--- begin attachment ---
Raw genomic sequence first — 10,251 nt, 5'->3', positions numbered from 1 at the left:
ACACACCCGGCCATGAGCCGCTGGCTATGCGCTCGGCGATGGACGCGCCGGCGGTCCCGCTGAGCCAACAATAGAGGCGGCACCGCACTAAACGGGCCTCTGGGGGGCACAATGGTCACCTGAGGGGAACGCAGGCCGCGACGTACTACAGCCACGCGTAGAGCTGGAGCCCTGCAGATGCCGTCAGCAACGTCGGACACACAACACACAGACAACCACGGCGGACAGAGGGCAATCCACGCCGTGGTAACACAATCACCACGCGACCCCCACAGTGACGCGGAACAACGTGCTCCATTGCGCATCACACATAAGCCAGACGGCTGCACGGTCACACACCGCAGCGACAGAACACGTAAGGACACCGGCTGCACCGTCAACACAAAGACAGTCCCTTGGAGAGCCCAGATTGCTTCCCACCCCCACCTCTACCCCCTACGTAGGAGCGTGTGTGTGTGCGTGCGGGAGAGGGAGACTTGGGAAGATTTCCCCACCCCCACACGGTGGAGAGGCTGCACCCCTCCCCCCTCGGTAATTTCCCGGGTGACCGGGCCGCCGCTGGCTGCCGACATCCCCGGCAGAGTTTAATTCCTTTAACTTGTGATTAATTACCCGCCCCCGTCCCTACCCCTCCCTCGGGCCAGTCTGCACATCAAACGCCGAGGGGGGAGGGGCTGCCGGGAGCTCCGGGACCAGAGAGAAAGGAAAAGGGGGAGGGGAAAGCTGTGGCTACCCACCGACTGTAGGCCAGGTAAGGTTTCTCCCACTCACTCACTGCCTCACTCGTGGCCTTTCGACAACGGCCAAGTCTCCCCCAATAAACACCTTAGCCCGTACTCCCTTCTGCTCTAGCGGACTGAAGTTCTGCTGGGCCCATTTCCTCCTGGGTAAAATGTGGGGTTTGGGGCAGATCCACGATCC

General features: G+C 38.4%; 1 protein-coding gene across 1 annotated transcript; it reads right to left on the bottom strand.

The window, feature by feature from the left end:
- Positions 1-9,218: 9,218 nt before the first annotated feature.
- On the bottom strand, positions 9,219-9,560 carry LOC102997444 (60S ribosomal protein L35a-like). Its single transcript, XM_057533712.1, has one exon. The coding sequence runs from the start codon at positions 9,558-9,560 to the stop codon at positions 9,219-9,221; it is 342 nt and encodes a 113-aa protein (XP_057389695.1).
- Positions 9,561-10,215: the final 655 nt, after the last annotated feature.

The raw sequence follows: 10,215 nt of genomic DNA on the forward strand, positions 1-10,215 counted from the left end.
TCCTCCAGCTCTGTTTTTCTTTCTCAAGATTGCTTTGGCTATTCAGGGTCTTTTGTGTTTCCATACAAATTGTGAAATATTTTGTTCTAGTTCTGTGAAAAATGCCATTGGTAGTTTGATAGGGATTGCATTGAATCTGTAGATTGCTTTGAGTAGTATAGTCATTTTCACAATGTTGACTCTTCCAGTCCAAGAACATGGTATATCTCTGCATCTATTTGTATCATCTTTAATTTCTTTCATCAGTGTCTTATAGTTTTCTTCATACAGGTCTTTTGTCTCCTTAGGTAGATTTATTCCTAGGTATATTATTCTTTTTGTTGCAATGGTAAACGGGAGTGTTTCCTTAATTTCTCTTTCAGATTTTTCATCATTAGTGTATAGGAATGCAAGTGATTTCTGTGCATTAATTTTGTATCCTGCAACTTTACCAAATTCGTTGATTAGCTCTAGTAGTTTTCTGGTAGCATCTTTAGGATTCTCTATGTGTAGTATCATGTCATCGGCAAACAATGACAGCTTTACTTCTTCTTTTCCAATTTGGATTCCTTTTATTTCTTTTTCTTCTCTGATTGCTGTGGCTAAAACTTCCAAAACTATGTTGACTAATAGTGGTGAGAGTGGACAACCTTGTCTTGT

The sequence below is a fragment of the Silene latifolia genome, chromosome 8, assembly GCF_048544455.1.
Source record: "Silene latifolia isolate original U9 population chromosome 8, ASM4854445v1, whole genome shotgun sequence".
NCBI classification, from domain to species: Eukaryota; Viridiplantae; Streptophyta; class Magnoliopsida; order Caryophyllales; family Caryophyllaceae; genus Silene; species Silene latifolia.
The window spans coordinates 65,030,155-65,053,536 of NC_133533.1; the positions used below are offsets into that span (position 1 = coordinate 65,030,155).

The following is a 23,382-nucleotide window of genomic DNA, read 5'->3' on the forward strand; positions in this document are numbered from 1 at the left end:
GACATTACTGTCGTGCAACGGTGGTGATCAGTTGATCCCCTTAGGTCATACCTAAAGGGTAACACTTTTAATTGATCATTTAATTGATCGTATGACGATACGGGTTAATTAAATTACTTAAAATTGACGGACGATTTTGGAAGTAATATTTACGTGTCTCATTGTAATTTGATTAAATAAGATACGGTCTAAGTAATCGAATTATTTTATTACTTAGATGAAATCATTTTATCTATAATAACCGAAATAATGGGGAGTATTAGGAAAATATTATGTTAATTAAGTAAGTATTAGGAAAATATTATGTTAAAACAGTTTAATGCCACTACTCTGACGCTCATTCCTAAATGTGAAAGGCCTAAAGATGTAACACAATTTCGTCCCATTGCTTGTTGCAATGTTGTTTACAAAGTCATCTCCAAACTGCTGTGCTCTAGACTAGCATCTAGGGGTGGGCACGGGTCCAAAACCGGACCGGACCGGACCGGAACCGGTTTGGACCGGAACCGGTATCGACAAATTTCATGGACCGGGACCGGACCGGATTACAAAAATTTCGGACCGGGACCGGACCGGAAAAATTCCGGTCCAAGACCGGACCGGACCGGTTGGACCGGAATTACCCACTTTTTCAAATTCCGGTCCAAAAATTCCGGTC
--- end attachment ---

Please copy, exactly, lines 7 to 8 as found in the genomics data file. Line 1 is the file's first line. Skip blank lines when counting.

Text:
- Positions 9,561-10,215: the final 655 nt, after the last annotated feature.

The raw sequence follows: 10,215 nt of genomic DNA on the forward strand, positions 1-10,215 counted from the left end.